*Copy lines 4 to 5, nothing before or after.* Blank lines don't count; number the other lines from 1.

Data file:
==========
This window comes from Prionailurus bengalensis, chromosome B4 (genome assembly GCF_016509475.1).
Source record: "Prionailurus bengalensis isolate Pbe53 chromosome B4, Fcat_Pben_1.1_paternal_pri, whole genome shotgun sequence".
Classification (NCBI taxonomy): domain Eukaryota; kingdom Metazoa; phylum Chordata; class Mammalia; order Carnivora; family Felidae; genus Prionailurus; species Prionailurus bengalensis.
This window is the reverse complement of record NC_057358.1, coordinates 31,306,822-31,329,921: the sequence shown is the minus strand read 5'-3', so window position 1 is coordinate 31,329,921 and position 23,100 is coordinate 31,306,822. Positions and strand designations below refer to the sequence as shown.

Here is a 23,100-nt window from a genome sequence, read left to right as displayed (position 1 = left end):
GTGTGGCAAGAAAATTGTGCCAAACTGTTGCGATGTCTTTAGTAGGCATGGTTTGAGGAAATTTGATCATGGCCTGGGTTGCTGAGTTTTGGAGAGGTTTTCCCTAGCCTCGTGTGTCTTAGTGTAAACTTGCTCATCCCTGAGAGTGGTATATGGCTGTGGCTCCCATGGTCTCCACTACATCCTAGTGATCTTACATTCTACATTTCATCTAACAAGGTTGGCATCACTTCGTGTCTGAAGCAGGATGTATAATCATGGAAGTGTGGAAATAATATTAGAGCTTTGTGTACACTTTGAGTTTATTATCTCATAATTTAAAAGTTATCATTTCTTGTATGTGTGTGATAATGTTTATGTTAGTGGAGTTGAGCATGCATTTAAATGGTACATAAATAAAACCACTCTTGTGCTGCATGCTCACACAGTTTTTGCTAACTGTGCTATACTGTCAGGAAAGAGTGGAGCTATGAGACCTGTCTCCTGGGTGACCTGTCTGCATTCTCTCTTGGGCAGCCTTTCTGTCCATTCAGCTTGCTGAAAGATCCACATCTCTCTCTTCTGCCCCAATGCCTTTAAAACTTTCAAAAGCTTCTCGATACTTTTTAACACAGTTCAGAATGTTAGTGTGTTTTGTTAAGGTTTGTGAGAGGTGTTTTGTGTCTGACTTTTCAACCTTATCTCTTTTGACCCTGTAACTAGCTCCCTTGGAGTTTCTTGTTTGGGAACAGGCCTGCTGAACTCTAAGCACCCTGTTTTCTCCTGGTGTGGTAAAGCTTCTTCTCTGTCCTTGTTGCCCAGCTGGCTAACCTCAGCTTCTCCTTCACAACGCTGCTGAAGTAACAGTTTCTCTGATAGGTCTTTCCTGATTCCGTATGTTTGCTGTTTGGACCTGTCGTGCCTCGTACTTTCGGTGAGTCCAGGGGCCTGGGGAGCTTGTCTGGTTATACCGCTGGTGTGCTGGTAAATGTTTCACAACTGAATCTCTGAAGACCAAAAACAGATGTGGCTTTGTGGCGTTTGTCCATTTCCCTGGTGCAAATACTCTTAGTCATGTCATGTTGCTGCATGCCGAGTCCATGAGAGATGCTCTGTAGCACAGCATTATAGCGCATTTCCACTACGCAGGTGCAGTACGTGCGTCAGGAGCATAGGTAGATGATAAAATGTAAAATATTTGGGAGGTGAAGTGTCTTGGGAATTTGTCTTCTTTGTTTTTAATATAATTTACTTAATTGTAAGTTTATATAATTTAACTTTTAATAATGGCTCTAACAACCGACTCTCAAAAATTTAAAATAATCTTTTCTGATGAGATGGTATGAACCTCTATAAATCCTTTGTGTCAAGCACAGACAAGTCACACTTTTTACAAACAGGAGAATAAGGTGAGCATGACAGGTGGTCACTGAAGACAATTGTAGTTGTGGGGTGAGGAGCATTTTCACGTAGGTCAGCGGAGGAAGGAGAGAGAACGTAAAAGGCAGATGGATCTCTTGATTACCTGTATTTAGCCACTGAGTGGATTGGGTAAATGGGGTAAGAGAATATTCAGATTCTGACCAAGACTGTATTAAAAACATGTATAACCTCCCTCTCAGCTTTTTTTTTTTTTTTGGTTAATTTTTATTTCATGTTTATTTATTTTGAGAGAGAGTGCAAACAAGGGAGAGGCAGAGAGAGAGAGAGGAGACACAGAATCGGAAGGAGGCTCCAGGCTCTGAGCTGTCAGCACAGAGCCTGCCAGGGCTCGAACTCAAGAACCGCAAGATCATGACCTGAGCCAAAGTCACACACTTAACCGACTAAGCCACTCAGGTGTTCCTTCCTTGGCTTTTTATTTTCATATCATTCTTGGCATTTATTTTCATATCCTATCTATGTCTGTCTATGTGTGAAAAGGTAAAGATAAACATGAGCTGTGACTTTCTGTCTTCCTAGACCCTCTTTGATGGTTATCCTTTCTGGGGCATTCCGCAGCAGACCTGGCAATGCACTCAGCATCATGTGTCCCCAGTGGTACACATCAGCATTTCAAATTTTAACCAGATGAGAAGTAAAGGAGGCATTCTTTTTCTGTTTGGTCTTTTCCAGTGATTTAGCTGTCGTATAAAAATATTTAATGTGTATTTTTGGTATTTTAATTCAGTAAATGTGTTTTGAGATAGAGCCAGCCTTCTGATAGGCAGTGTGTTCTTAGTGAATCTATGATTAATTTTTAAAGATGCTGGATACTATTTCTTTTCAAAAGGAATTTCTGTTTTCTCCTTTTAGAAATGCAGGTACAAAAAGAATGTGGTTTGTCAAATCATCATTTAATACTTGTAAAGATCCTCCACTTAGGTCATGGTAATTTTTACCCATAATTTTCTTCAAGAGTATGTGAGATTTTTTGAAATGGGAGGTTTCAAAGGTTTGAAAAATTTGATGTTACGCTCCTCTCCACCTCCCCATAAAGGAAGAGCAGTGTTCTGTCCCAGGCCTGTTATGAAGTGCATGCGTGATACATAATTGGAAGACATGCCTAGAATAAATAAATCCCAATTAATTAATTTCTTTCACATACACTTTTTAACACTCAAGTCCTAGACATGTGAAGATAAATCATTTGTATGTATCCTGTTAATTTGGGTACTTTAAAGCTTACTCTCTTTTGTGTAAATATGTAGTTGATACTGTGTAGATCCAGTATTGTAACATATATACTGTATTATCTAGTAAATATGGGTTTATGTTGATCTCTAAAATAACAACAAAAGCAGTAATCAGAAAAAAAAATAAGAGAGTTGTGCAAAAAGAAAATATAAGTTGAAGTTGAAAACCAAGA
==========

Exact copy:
This window is the reverse complement of record NC_057358.1, coordinates 31,306,822-31,329,921: the sequence shown is the minus strand read 5'-3', so window position 1 is coordinate 31,329,921 and position 23,100 is coordinate 31,306,822. Positions and strand designations below refer to the sequence as shown.

Here is a 23,100-nt window from a genome sequence, read left to right as displayed (position 1 = left end):